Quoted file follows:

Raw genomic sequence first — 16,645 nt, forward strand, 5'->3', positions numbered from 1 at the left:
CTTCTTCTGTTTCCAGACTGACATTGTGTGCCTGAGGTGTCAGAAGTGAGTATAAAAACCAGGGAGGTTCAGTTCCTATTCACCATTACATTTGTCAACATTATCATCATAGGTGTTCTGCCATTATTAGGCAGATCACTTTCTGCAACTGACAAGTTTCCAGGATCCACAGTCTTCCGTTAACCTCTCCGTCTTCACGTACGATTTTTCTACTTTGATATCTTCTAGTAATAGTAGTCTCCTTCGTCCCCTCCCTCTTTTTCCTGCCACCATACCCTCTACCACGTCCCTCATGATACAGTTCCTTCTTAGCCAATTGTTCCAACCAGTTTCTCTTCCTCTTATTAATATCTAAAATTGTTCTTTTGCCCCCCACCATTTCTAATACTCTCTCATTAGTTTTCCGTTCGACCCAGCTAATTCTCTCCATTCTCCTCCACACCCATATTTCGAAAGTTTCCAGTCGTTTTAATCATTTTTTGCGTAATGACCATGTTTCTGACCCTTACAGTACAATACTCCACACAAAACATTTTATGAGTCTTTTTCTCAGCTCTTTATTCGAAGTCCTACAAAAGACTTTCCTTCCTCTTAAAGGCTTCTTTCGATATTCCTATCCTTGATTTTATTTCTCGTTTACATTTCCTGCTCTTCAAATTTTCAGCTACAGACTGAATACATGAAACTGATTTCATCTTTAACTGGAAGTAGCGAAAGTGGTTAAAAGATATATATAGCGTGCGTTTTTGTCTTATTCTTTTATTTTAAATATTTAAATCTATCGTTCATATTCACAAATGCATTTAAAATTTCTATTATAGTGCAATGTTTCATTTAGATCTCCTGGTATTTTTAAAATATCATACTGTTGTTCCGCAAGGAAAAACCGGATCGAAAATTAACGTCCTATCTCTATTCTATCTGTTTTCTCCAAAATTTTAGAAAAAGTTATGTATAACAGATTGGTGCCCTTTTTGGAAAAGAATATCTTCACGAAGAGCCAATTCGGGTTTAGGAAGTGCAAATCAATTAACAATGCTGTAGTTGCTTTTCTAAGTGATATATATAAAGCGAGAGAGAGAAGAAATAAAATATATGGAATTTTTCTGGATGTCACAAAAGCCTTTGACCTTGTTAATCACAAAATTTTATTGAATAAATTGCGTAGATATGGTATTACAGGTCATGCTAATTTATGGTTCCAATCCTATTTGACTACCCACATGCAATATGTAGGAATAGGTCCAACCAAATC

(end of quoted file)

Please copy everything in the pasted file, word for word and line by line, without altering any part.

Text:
Raw genomic sequence first — 16,645 nt, forward strand, 5'->3', positions numbered from 1 at the left:
CTTCTTCTGTTTCCAGACTGACATTGTGTGCCTGAGGTGTCAGAAGTGAGTATAAAAACCAGGGAGGTTCAGTTCCTATTCACCATTACATTTGTCAACATTATCATCATAGGTGTTCTGCCATTATTAGGCAGATCACTTTCTGCAACTGACAAGTTTCCAGGATCCACAGTCTTCCGTTAACCTCTCCGTCTTCACGTACGATTTTTCTACTTTGATATCTTCTAGTAATAGTAGTCTCCTTCGTCCCCTCCCTCTTTTTCCTGCCACCATACCCTCTACCACGTCCCTCATGATACAGTTCCTTCTTAGCCAATTGTTCCAACCAGTTTCTCTTCCTCTTATTAATATCTAAAATTGTTCTTTTGCCCCCCACCATTTCTAATACTCTCTCATTAGTTTTCCGTTCGACCCAGCTAATTCTCTCCATTCTCCTCCACACCCATATTTCGAAAGTTTCCAGTCGTTTTAATCATTTTTTGCGTAATGACCATGTTTCTGACCCTTACAGTACAATACTCCACACAAAACATTTTATGAGTCTTTTTCTCAGCTCTTTATTCGAAGTCCTACAAAAGACTTTCCTTCCTCTTAAAGGCTTCTTTCGATATTCCTATCCTTGATTTTATTTCTCGTTTACATTTCCTGCTCTTCAAATTTTCAGCTACAGACTGAATACATGAAACTGATTTCATCTTTAACTGGAAGTAGCGAAAGTGGTTAAAAGATATATATAGCGTGCGTTTTTGTCTTATTCTTTTATTTTAAATATTTAAATCTATCGTTCATATTCACAAATGCATTTAAAATTTCTATTATAGTGCAATGTTTCATTTAGATCTCCTGGTATTTTTAAAATATCATACTGTTGTTCCGCAAGGAAAAACCGGATCGAAAATTAACGTCCTATCTCTATTCTATCTGTTTTCTCCAAAATTTTAGAAAAAGTTATGTATAACAGATTGGTGCCCTTTTTGGAAAAGAATATCTTCACGAAGAGCCAATTCGGGTTTAGGAAGTGCAAATCAATTAACAATGCTGTAGTTGCTTTTCTAAGTGATATATATAAAGCGAGAGAGAGAAGAAATAAAATATATGGAATTTTTCTGGATGTCACAAAAGCCTTTGACCTTGTTAATCACAAAATTTTATTGAATAAATTGCGTAGATATGGTATTACAGGTCATGCTAATTTATGGTTCCAATCCTATTTGACTACCCACATGCAATATGTAGGAATAGGTCCAACCAAATC